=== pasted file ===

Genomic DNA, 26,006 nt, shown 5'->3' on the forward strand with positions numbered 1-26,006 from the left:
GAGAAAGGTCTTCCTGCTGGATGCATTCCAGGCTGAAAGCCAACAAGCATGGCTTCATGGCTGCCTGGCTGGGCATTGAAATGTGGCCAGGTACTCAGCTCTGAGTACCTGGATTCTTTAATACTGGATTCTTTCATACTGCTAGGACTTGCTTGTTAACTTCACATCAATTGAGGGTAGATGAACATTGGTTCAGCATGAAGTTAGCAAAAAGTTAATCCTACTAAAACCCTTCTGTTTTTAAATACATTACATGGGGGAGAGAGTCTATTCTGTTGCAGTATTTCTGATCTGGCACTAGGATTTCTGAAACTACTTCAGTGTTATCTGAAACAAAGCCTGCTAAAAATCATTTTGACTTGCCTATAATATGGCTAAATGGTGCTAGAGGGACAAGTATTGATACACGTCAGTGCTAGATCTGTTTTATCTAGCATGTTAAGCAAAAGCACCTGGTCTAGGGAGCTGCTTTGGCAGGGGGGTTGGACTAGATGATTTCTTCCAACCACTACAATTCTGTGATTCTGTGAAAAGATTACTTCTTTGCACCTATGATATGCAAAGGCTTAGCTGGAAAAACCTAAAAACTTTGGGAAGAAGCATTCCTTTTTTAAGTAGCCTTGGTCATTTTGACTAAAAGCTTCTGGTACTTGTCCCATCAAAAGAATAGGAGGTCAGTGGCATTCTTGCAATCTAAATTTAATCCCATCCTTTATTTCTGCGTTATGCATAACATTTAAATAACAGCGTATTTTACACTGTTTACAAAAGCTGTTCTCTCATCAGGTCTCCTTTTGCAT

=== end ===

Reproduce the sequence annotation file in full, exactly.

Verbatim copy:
Genomic DNA, 26,006 nt, shown 5'->3' on the forward strand with positions numbered 1-26,006 from the left:
GAGAAAGGTCTTCCTGCTGGATGCATTCCAGGCTGAAAGCCAACAAGCATGGCTTCATGGCTGCCTGGCTGGGCATTGAAATGTGGCCAGGTACTCAGCTCTGAGTACCTGGATTCTTTAATACTGGATTCTTTCATACTGCTAGGACTTGCTTGTTAACTTCACATCAATTGAGGGTAGATGAACATTGGTTCAGCATGAAGTTAGCAAAAAGTTAATCCTACTAAAACCCTTCTGTTTTTAAATACATTACATGGGGGAGAGAGTCTATTCTGTTGCAGTATTTCTGATCTGGCACTAGGATTTCTGAAACTACTTCAGTGTTATCTGAAACAAAGCCTGCTAAAAATCATTTTGACTTGCCTATAATATGGCTAAATGGTGCTAGAGGGACAAGTATTGATACACGTCAGTGCTAGATCTGTTTTATCTAGCATGTTAAGCAAAAGCACCTGGTCTAGGGAGCTGCTTTGGCAGGGGGGTTGGACTAGATGATTTCTTCCAACCACTACAATTCTGTGATTCTGTGAAAAGATTACTTCTTTGCACCTATGATATGCAAAGGCTTAGCTGGAAAAACCTAAAAACTTTGGGAAGAAGCATTCCTTTTTTAAGTAGCCTTGGTCATTTTGACTAAAAGCTTCTGGTACTTGTCCCATCAAAAGAATAGGAGGTCAGTGGCATTCTTGCAATCTAAATTTAATCCCATCCTTTATTTCTGCGTTATGCATAACATTTAAATAACAGCGTATTTTACACTGTTTACAAAAGCTGTTCTCTCATCAGGTCTCCTTTTGCAT